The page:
Global Food Prices Remain Flat
By Adedapo Adesanya
Prices of food in the globe remained unchanged in September 2023, according to measuring indices by the United Nations’ Food and Agriculture Organisation (FAO).
The FAO Food Price Index (FFPI) averaged 121.5 points in the month under review, almost unchanged from its value in August, as declines in the price indices of vegetable oils, dairy and meat had offset increases in the sugar and cereal price indices.
At this level, the index stood 14.6 points (10.7 per cent) below its corresponding level a year ago and 38.3 points (24.0 per cent) from the all-time high reached in March 2022.
In the breakdown, the FAO Cereal Price Index averaged 126.3 points in September, up 1.3 points (1.0 per cent) from August but standing 21.6 points (14.6 per cent) below its value a year ago. The increase was led by a 5.3 per cent increase in international coarse grain prices.
After seven months of consecutive declines, international maize prices increased by 7.0 per cent in September, driven by a confluence of factors, including strong demand for Brazil’s supplies, slower farmer selling in Argentina and increased barge freight rates due to low water levels on the Mississippi River in the United States of America.
Among other coarse grains, world sorghum prices also firmed in September, in line with maize price trends, while barley prices remained essentially stable.
By contrast, international wheat prices continued to drop, falling by 1.6 per cent month-on-month, underpinned by ample supplies in the Russian Federation, where production prospects were lifted in September.
The FAO All Rice Price Index edged slightly down by 0.5 per cent month-on-month in September, while remaining as much as 27.8 per cent above its year-earlier value. The slight decline in September was driven by generally low import demand, although price falls tended to be capped by lingering uncertainties regarding India’s rice export restrictions and progressively thinning supplies ahead of new-crop harvests in Asia.
The FAO Vegetable Oil Price Index averaged 120.9 points in September, down 5.0 points (3.9 per cent) from August, marking the second consecutive monthly decline. The fall in the index was driven by lower world prices across palm, sunflower, soy and rapeseed oils.
International palm oil prices continued to decrease in September, chiefly underpinned by seasonally elevated production in major producing countries in Southeast Asia.
Meanwhile, world sunflower oil quotations declined markedly, reflecting the harvest pressure of sunflower seed in the Black Sea region amid robust farmer selling activities.
As for rapeseed oils, international prices declined on lingering abundant global export supplies, while world soy oil prices also followed suit, despite prospects of a firm demand from the biodiesel sector.
The FAO Dairy Price Index averaged 108.6 points in September, down 2.6 points (2.3 per cent) from August, marking the ninth consecutive monthly decline, and as much as 34.1 points (23.9 per cent) below its value in the corresponding month last year.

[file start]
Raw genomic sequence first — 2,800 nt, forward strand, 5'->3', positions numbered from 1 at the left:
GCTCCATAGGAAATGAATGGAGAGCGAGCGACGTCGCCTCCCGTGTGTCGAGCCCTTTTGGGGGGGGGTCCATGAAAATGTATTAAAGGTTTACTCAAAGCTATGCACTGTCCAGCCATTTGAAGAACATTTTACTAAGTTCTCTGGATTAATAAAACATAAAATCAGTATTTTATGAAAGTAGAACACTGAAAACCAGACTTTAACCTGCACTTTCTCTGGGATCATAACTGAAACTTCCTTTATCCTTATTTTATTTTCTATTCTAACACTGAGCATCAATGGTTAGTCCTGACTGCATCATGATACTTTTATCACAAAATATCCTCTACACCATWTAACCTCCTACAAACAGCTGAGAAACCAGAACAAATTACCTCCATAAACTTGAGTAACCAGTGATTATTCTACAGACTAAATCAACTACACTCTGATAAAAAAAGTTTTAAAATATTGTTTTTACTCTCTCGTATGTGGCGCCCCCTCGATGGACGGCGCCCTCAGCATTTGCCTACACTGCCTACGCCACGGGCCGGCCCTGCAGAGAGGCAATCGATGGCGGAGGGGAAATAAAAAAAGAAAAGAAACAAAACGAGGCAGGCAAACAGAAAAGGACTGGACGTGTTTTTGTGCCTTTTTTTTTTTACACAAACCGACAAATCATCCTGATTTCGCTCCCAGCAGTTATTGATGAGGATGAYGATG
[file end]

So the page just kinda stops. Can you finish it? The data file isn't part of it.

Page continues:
International prices across all dairy products declined in September, principally underpinned by lacklustre import demand for spot- and near-term deliveries amidst ample stocks in leading producing regions, despite an upsurge in demand towards the end of the month for some dairy products in Southeast Asian countries.
In addition, rising export availabilities in New Zealand in its new production season, limited internal demand in the European Union, and the impact of a weaker Euro against the United States Dollar weighed on international dairy prices.
The FAO Meat Price Index averaged 114.2 points in September, down 1.2 points (1.0 per cent) from August, marking the third consecutive monthly decline, and 6.1 points (5.0 per cent) from its value a year ago.
International pig meat prices fell, underpinned by weak import demand from leading importing countries, especially China, and ample global export availabilities.
World poultry meat prices also dropped, reflecting abundant supplies in leading global suppliers, especially Brazil. Ovine meat prices declined for the fifth straight month, albeit at a slower pace, driven by high supplies from Australia, despite steady demand from China and the Middle East. By contrast, strong import demand for lean bovine meat, especially in the United States of America, led to a rebound in international bovine meat prices, notwithstanding high export supplies from Brazil and Australia.
The FAO Sugar Price Index averaged 162.7 points in September, up 14.5 points (9.8 per cent) from August, marking the second consecutive monthly increase and reaching its highest level since November 2010.
The hike in prices mostly stemmed from increasing concerns over a tighter global supply outlook in the upcoming 2023/24 season. This mainly reflects early forecasts pointing to production declines in key sugar producers, Thailand and India, due to drier-than-normal weather conditions associated with the prevailing El Niño event.
Higher international crude oil prices also contributed to the increase in world sugar prices. However, the large crop currently being harvested in Brazil, amidst favourable weather conditions, combined with the weakening of the Brazilian Real against the United States Dollar, limited the month-on-month increase in world sugar prices.